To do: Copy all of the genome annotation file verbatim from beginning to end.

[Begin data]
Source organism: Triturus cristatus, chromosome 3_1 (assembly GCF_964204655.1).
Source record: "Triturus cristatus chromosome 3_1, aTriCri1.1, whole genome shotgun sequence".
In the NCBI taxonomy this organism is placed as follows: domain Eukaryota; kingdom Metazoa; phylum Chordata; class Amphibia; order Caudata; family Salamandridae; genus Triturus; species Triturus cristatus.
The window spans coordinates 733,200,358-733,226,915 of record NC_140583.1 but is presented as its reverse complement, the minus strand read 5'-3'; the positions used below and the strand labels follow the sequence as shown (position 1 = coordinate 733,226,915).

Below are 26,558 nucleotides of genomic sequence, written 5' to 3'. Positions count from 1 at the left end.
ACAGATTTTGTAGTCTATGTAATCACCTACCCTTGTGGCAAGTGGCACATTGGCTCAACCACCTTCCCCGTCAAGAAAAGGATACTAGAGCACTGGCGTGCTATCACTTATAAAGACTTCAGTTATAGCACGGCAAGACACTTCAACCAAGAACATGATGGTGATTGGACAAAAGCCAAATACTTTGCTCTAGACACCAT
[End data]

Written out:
Source organism: Triturus cristatus, chromosome 3_1 (assembly GCF_964204655.1).
Source record: "Triturus cristatus chromosome 3_1, aTriCri1.1, whole genome shotgun sequence".
In the NCBI taxonomy this organism is placed as follows: domain Eukaryota; kingdom Metazoa; phylum Chordata; class Amphibia; order Caudata; family Salamandridae; genus Triturus; species Triturus cristatus.
The window spans coordinates 733,200,358-733,226,915 of record NC_140583.1 but is presented as its reverse complement, the minus strand read 5'-3'; the positions used below and the strand labels follow the sequence as shown (position 1 = coordinate 733,226,915).

Below are 26,558 nucleotides of genomic sequence, written 5' to 3'. Positions count from 1 at the left end.
ACAGATTTTGTAGTCTATGTAATCACCTACCCTTGTGGCAAGTGGCACATTGGCTCAACCACCTTCCCCGTCAAGAAAAGGATACTAGAGCACTGGCGTGCTATCACTTATAAAGACTTCAGTTATAGCACGGCAAGACACTTCAACCAAGAACATGATGGTGATTGGACAAAAGCCAAATACTTTGCTCTAGACACCAT